Conclusion: Late AMR confers a higher risk of death and graft loss than early AMR. The heterogeneity in the treatment of AMR, particularly late AMR, across Australia and New Zealand, highlights the need for high-quality trial data and effective therapeutic options for this condition.


Keane M, Coffey N, Mills R, Williams K

Australian Corneal Graft Registry, Flinders University, Adelaide

Aims: To compare the primary non-functioning graft (PNFG) rate, long-term graft survival, and best corrected visual acuity (BCVA) following penetrating keratoplasty (PK) or variants of partial-thickness endothelial keratoplasty (DSEK or DMEK) for Fuchs endothelial dystrophy (FED).

Methods: Analyses on all 4413 corneal grafts for FED registered with the Australian Corneal Graft Registry from 2010-2019.

Results: The number of grafts performed annually for FED doubled over 10 years. The rate of PNFG differed significantly amongst grafts (greater for DMEK and DSEK compared with PK, p<0.001). Longer term, poorer Kaplan-Meier graft survival was observed with DMEK compared with DSEK or PK (see figure, both p<0.001). This difference remained for DSEK when PNFG were excluded from analysis (p=0.008). While survival of DSEK compared with PK was significantly worse early after graft (p=0.006), there were no significant differences in long-term survival (p=0.600). Pre-graft median BCVA was worse for PK than DSEK or DMEK, and worse for DSEK than DMEK (all comparisons p<0.001). Significant improvement in median BCVA was seen by three months post-graft for DSEK (p=0.013) and DMEK (p<0.001), and at one year post-graft for PK (p=0.013). Significant improvements were observed at yearly intervals to two years post-PK, three years post-DMEK, and seven years post-DSEK. Median post-graft BCVA was best following DMEK, reaching 6/9 vision by three months.

Conclusions: Excellent visual outcomes are attained quickly following endothelial keratoplasty but are counter-balanced by higher rates of PNFG and poorer long-term graft survival. Together these factors contribute to continued, increasing demand on eye banks.



Irish G1, Coates P2, Clayton P1

1ANZDATA, ANZDATA, 2School of Medicine, Faculty of Health Sciences, University of Adelaide

Aim: When assessing deceased kidney donors, a key factor in organ acceptance and allocation is donor kidney function. It is unclear whether terminal, admission, or the highest of terminal and admission donor estimated glomerular filtration rate (eGFR) is most predictive of recipient outcomes. We examined which measurement best predicts outcomes.

Methods: Using data from the Australia and New Zealand Organ Donation and Dialysis and Transplant Registries, we included adult recipients of deceased donor kidney-only transplants over 2003-2017. We compared the 3 different exposure variables of admission, terminal or highest eGFR. We created logistic regression models for delayed graft function, multilinear regression models for 6/12 month eGFR and Cox proportional hazards models for graft, death censored graft and patient survival.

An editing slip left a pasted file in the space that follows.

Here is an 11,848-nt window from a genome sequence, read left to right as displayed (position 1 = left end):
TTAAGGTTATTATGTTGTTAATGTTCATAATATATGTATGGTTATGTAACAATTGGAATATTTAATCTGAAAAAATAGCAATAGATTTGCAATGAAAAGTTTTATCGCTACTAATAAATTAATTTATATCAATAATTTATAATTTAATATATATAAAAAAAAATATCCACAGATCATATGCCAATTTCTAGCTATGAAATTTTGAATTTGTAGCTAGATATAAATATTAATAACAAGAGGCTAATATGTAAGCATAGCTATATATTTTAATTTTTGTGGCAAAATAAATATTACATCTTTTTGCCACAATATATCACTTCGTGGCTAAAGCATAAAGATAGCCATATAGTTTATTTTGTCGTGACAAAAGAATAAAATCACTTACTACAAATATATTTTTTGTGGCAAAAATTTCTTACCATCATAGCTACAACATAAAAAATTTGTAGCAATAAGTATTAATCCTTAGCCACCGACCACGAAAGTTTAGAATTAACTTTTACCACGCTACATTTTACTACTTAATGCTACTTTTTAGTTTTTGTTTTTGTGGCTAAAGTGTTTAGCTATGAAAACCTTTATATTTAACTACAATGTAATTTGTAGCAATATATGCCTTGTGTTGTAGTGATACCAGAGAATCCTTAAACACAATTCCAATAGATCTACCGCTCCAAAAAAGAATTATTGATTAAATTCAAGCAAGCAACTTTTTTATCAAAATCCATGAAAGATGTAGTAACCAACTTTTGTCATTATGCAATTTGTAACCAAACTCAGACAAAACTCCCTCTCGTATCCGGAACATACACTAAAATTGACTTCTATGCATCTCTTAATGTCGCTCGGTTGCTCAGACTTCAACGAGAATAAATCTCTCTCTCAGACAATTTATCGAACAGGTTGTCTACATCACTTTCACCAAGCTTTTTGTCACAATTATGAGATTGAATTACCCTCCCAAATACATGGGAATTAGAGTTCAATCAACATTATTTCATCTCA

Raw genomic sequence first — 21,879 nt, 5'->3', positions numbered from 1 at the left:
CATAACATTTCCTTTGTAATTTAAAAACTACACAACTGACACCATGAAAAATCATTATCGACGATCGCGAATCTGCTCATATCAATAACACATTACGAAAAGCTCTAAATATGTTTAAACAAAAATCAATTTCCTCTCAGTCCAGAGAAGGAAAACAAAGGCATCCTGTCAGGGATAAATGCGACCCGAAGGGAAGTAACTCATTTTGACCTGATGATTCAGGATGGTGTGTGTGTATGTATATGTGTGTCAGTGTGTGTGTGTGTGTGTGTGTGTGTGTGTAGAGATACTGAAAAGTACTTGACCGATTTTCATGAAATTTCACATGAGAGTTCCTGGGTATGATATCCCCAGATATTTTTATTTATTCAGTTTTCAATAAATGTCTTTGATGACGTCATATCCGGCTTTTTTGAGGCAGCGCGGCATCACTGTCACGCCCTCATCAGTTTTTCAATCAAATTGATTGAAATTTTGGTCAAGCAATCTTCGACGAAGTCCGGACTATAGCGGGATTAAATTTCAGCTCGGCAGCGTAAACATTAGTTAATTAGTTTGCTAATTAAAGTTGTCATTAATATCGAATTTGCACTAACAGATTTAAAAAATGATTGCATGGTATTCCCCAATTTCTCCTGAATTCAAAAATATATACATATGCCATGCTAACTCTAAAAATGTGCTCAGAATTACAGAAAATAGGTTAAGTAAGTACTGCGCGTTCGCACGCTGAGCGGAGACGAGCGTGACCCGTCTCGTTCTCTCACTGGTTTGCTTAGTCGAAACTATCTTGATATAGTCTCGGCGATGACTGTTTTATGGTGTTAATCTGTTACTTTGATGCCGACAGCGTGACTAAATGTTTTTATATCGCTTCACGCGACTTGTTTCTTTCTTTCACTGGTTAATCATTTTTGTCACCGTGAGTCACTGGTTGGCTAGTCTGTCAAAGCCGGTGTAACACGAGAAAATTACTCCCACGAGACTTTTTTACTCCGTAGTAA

Results:7303 transplant recipients were included. There was strong evidence of an association between terminal, admission and highest donor eGFR and delayed graft function and recipient eGFR at 6 and 12 months. eGFR was a strong predictor of graft survival and death censored graft survival, but not patient survival. Terminal and highest eGFR were better predictors than admission eGFR.

Conclusions: In assessing kidney donors, terminal or highest eGFR were better predictors of a number of clinically important transplant outcomes, though these differences were not large. Given this, as a component of prediction of graft outcomes, this comprehensive study supports the use of eGFR at any time point to assess donor kidney function.

Figure 1.:
Kaplan-Meier plots of death censored graft survival for admission, terminal and Highest eGFR, by donor eGFR category


Waller K1, De La Mata N1, Wyburn K2, Hedley J1, Rosales B1, Kelly P1, Ramachandran V3, Shah K4, Morton R4, Rawlinson W3, Webster A1

1School of Public Health, University of Sydney, 2Department of Nephrology, Royal Prince Alfred Hospital, Sydney, 3Serology and Virology Division, NSW Health Pathology, Prince of Wales Hospital, Sydney, 4Clinical Trials Centre, University of Sydney

Introduction: Infections, including common communicable diseases, are increased in organ transplantation. We aimed to understand the burden of notifiable infections among transplant recipients.